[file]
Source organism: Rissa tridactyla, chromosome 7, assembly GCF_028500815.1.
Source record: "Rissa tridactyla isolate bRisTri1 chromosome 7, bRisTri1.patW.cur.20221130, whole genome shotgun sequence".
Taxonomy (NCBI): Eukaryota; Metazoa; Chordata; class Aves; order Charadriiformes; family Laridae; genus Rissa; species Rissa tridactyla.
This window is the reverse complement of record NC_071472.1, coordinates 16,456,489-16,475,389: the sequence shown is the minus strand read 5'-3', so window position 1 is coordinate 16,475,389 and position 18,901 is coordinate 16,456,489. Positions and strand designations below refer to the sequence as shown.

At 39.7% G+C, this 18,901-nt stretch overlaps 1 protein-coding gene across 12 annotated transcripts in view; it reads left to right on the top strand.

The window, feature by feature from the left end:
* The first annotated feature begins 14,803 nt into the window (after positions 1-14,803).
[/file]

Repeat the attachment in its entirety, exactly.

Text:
Source organism: Rissa tridactyla, chromosome 7, assembly GCF_028500815.1.
Source record: "Rissa tridactyla isolate bRisTri1 chromosome 7, bRisTri1.patW.cur.20221130, whole genome shotgun sequence".
Taxonomy (NCBI): Eukaryota; Metazoa; Chordata; class Aves; order Charadriiformes; family Laridae; genus Rissa; species Rissa tridactyla.
This window is the reverse complement of record NC_071472.1, coordinates 16,456,489-16,475,389: the sequence shown is the minus strand read 5'-3', so window position 1 is coordinate 16,475,389 and position 18,901 is coordinate 16,456,489. Positions and strand designations below refer to the sequence as shown.

At 39.7% G+C, this 18,901-nt stretch overlaps 1 protein-coding gene across 12 annotated transcripts in view; it reads left to right on the top strand.

The window, feature by feature from the left end:
* The first annotated feature begins 14,803 nt into the window (after positions 1-14,803).